Above-ground nuclear storage potential threat
Environmentalists opposing nuclear energy sometimes tend to be alarmists, but they do raise prudent concerns over storage of used fuel rods. The issue came up again last week at a meeting at Calhoun Community College during a Nuclear Regulatory Commission hearing on the pending restart of Unit 1 at Browns Ferry in Limestone County.
Nationwide, 55,000 metric tons of waste are in temporary storage and growing some 2,000 tons each year. Yet Washington keeps pushing back the opening date of the permanent storage site in Nevada's Yucca Mountain.
Environmentalists worry that the 1,400 metric tons of waste stored above ground at Browns Ferry and the 37 tons stored outside are too close to the Tennessee River and poses a potential danger to the water supply.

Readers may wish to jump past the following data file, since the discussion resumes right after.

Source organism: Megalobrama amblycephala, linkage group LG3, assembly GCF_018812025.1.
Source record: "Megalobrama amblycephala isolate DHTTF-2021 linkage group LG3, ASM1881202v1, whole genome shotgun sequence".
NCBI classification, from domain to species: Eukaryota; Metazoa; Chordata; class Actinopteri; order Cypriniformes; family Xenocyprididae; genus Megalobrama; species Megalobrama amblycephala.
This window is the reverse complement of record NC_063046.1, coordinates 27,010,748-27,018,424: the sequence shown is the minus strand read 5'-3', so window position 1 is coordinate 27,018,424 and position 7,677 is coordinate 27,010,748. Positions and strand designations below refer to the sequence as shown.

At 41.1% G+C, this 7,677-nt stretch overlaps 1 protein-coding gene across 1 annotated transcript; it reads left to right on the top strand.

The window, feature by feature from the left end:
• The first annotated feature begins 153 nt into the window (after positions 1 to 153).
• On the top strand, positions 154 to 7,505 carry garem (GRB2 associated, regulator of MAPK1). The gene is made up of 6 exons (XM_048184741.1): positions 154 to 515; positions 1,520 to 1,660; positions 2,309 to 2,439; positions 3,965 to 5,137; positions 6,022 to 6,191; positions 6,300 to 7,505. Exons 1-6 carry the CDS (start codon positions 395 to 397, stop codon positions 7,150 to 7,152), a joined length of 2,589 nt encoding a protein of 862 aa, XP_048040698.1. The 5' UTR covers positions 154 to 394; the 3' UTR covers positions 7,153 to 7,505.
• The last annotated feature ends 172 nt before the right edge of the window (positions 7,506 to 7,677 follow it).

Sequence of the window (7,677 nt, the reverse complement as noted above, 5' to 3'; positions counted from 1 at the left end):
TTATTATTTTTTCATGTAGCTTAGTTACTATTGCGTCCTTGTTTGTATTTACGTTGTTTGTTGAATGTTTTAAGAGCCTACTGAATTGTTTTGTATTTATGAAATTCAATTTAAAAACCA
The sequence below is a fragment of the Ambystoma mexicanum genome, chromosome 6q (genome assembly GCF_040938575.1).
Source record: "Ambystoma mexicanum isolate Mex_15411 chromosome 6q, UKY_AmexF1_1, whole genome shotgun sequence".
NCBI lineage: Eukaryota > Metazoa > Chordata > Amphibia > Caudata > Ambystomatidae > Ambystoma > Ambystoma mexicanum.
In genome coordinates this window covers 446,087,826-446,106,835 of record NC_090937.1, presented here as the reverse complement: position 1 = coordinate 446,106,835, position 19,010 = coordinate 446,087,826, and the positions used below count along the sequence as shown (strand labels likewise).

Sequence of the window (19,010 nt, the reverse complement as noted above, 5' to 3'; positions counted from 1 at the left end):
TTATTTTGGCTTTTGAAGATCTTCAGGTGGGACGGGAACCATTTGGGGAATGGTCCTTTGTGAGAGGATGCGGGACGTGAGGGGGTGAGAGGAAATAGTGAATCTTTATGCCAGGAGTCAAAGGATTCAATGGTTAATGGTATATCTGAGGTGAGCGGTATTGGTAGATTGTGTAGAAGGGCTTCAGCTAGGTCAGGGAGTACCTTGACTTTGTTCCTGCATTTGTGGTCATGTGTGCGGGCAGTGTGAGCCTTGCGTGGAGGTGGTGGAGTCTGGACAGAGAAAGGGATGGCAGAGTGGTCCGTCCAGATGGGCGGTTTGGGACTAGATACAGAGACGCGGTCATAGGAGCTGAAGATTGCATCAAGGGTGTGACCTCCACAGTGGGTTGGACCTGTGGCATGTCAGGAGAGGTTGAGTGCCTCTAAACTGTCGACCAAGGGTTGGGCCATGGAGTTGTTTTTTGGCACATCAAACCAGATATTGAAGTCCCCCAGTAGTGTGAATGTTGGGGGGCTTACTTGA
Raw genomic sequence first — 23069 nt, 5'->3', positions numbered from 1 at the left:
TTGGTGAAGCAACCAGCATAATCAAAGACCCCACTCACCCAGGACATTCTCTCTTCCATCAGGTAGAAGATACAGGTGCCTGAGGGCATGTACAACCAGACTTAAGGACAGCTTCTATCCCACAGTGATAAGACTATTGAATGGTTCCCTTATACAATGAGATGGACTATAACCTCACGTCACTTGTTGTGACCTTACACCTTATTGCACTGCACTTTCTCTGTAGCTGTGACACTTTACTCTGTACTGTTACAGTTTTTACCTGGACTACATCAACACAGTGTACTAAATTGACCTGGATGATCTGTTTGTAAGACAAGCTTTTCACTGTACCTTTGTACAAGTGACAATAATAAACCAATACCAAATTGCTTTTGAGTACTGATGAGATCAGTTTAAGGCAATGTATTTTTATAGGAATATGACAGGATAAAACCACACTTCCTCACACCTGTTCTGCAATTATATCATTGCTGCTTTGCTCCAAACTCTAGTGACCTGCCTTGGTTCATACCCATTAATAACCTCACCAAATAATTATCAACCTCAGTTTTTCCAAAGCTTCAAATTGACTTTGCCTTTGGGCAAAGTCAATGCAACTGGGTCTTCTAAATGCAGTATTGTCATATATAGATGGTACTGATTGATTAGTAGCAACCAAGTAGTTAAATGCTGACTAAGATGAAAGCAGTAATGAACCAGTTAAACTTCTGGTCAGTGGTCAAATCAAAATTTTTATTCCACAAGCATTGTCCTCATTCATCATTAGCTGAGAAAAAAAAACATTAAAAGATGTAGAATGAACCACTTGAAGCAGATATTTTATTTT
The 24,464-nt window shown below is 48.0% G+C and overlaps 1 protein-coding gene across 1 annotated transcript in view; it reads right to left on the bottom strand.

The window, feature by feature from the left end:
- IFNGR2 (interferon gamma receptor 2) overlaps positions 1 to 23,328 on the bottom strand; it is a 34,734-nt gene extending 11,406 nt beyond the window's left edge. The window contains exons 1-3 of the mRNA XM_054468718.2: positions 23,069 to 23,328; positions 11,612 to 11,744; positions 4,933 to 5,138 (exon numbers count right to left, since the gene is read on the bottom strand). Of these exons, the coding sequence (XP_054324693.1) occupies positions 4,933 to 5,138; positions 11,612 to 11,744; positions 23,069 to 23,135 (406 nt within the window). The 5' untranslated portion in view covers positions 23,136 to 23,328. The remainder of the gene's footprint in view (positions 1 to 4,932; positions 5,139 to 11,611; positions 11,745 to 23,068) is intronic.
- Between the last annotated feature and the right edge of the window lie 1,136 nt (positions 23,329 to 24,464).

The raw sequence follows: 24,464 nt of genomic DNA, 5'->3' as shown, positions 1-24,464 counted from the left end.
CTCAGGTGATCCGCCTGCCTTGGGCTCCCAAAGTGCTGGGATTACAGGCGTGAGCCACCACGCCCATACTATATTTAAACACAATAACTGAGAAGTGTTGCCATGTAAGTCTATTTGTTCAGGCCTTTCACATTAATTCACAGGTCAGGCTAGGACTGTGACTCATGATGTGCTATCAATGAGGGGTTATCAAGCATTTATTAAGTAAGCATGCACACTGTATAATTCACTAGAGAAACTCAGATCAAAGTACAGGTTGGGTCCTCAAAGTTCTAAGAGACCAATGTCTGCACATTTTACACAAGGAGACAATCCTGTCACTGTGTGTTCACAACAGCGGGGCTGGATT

The Tennessee River Authority and NRC repeatedly assure the public that the storage poses no dangers. But accidents do happen. There is the ever-present threat of terrorism, also.
Sen. Pete Domenici, R-N.M., added perspective to the problem last week. If the storage site meets the most recent opening date of 2017, the waste already stockpiled and that accumulated over the next 11 years will fill the facility.
Even so, that would eliminate the present threat. But without expanding Yucca or finding a new site, the problem will begin to build again.
The nation has little choice but to move ahead with new nuclear facilities to help feed the nation's energy appetite. One might think that, with the Bush administration's justifiable obsession with national security, it wouldn't have allowed the opening date to slip from 2010 to 2017.
The environmentalists are right, only the degree to which the above-ground storage is a threat is debatable. The way to end the debate is to move the waste to permanent storage.